I woke up on the wrong side of the bed this morning: It’s cold out, and I had to put on socks for the first time in four months – a huge bummer because I painted my toenails Vixen Red last night and now I can’t enjoy them. On top of that, my morning newspaper was mysteriously missing, mucking up my usual routine of attempting to catch up on current events. I do this so I can pretend to participate in real live adult conversation, assuming I run into any real live adults who want to discuss something other than the upcoming preschool pumpkin festival. Moving on to break my fast with O.J. and Peanut Butter Puffins, I discovered that the Puffins had all been eaten (well, all but a lonely five of them), and the nearly empty box had been returned neatly to the shelf. Because I promised myself I wouldn’t do anything else until I got this review wrapped up this morning, though, I’m going to have to push through – no morning paper, no Puffins and all grumpified and such. That’s your official disclaimer before reading further.
Despite having a pro list that’s an entire page long and only three cons for the 2008 Subaru Tribeca, this crossover still leaves me feeling underwhelmed and uninspired. It’s been updated since last year, and the car’s “schnoz” (as it was referred to when we reviewed it before) has been given a little nip-tuck so it looks much less schnoz-like. Rear visibility has been improved, as has access to the third row. Now you can get back there from either side of the car instead of just one. This was a complaint of ours in the past, but honestly, no matter how easy it is to slide the second row forward, kids will prefer to muck up the seats with their muddy shoes by climbing over the top of them any day – which is why you should always get leather seats that wipe clean.
Also as part of its “redesign,” the Tribeca’s name has been streamlined from B9 Tribeca to simply Tribeca. Semantics, I say. If they really wanted to improve this crossover, why didn’t they give us some Latch connectors that are actually useable? The two sets of connectors in the second row’s outboard seating positions are practically inaccessible. They’re wedged deep within the seat bight, and the leather seats are too stiff for you to maneuver your fingers around to position the hooks properly. Also, despite having standard side curtain airbags, they only extend to protect passengers in the first and second rows. Many other three-row crossovers have a curtain airbag available back there, but not all do. Apparently, before you purchase a Tribeca you’ll need to have a serious conversation with your kids’ other parent to decide which of your children are most expendable – they can sit in the third row. In the Tribeca’s defense, Subaru spokesman Dominick Infante said there’s enough superstructure in the third row that the side curtain airbag isn’t needed there.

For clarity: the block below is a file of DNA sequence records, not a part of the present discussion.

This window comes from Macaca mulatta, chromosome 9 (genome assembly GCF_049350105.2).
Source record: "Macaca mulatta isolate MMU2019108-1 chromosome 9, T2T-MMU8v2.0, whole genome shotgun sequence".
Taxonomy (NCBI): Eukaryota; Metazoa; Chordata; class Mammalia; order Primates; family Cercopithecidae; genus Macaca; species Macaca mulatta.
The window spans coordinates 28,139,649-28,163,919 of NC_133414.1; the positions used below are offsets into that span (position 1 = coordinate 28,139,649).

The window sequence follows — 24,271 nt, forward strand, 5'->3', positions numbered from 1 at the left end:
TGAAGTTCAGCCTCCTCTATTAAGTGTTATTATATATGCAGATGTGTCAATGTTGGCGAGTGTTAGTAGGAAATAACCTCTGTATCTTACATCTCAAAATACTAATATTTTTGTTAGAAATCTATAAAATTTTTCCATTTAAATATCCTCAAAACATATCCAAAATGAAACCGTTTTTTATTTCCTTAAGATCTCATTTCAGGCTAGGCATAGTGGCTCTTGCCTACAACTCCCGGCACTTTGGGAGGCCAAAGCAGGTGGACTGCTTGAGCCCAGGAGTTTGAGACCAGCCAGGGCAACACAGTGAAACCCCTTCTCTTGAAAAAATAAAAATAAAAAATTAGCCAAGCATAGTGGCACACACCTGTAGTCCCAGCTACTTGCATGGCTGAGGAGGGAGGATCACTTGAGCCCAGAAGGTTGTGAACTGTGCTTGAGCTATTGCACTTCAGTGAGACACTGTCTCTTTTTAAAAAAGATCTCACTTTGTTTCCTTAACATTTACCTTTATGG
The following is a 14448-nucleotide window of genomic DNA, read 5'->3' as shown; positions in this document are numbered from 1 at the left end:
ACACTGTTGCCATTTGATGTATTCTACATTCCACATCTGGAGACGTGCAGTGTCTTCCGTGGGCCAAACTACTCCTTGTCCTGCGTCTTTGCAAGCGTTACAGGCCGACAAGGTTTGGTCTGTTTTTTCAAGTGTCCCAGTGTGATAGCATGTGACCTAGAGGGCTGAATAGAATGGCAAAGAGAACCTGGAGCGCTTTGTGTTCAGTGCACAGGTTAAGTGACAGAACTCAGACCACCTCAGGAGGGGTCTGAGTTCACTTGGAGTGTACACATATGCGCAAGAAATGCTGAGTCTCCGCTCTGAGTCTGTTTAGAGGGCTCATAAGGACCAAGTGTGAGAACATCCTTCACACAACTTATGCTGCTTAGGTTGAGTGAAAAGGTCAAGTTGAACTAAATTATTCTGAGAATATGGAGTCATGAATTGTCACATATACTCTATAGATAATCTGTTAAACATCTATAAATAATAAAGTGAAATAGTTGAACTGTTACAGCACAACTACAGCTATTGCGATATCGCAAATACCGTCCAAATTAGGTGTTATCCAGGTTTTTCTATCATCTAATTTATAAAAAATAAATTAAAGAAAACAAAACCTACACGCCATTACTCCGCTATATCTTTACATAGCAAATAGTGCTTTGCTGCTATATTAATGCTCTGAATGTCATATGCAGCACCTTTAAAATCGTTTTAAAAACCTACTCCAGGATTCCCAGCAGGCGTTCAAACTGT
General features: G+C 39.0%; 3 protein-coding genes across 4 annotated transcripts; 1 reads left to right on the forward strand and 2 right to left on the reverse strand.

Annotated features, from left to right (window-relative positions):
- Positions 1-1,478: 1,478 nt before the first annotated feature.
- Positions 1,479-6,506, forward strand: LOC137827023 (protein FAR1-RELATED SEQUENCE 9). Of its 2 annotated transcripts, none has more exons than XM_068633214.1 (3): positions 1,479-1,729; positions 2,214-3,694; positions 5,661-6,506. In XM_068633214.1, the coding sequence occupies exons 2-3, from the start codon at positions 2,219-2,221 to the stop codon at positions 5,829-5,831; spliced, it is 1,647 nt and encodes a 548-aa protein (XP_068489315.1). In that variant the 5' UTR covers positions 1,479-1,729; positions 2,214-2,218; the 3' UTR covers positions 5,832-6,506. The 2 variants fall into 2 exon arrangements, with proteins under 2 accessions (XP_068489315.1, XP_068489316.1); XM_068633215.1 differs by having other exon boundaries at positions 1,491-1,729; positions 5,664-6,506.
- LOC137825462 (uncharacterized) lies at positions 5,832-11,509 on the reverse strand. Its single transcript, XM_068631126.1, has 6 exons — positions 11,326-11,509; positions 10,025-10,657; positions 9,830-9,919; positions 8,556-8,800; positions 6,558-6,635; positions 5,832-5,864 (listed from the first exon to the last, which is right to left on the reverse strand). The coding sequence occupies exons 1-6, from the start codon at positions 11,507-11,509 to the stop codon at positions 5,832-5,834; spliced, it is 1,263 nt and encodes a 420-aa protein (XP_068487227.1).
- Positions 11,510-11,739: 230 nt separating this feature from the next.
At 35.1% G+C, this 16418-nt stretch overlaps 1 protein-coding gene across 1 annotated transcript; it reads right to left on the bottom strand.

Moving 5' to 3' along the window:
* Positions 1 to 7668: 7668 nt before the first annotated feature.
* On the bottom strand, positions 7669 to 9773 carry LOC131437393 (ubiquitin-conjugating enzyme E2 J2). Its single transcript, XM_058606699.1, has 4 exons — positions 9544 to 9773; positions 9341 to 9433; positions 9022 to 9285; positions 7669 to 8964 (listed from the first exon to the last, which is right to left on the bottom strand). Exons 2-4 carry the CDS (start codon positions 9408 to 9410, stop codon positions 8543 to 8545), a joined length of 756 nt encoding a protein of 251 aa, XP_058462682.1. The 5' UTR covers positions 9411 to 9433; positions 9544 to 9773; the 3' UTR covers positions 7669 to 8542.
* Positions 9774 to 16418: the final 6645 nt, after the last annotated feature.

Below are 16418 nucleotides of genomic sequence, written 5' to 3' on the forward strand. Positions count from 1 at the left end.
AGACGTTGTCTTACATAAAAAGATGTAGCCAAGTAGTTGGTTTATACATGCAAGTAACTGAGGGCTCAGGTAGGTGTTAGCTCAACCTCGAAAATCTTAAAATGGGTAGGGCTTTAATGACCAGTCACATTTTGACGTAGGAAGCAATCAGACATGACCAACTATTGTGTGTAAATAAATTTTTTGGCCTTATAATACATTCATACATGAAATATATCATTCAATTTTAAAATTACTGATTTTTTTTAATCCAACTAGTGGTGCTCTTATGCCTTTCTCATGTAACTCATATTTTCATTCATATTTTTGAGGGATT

OK, despite my grumpy complaints, there are several nice things that I did appreciate in the Tribeca. Let’s start with the nighttime ambient lighting scheme whose color is shockingly similar to my Vixen Red toenails. I’m really not superficial enough to match my car to my nail enamel, but seeing this baby lit up at night is a sight to behold. I also appreciated the dual power outlets and auxiliary jack in the center console, along with the little notch for the power cords to slide through so they don’t get pinched.
There’s plenty of functional storage in the Tribeca, including two cupholders with corresponding junk holders next to them for the driver and passenger to organize loose accoutrements. There are in-door storage bins with cupholders, and two more cupholders in the center armrest for second-row passengers. A hidden slide-out storage bin near the bottom of the center console is a great place for second-row passengers to store stuff, as well. I also liked the 50/50-split folding rear seats, and I loved the smooth feel of this car while driving and the reliable all-wheel drive for which Subaru is known.
In a day when manufacturers are tricking out new cars with entertainment systems with live television, doors that open almost magically, lights and windshield wipers that turn on without human prompting, and seats that swivel, disappear, reconfigure and fold electronically, the once-futuristic cockpit design of the Tribeca is getting old fast. Subaru better start thinking a bit further into the future before it gets left in the dust.
OK, off to the store to buy some Puffins.
*For more information on the 2008 Subaru Tribeca and its safety features, visit Cars.com. With questions or comments regarding this review, write to email@example.com.
LET’S TALK NUMBERS
Latch Connectors: 2
Seating Capacity (includes driver): 5/7
IT’S THE LITTLE THINGS THAT COUNT
Storage Compartments (Puny, Fair, Ample, Galore): Ample
Cargo/Trunk Space (Puny, Fair, Ample, Galore): Ample
SENSE AND STYLE
Family Friendly (Not Really, Fair, Great, Excellent): Great
Fun Factor (None, Some, Good Times, Groove On): Good Times
Base price: $33,595
Price as tested: $44,240
Engine: 256-hp, 3.6-liter H-6
Fuel: 16/21 mpg
Turning Radius: 18.7′
Cargo space: 8.3-74.4 cu. ft.
NHTSA Crash-Test Ratings
Driver’s side: 5 Stars
Passenger’s side: 5 Stars
Front occupant: 5 Stars
Rear occupant: 5 Stars
Rollover resistance: 4 Stars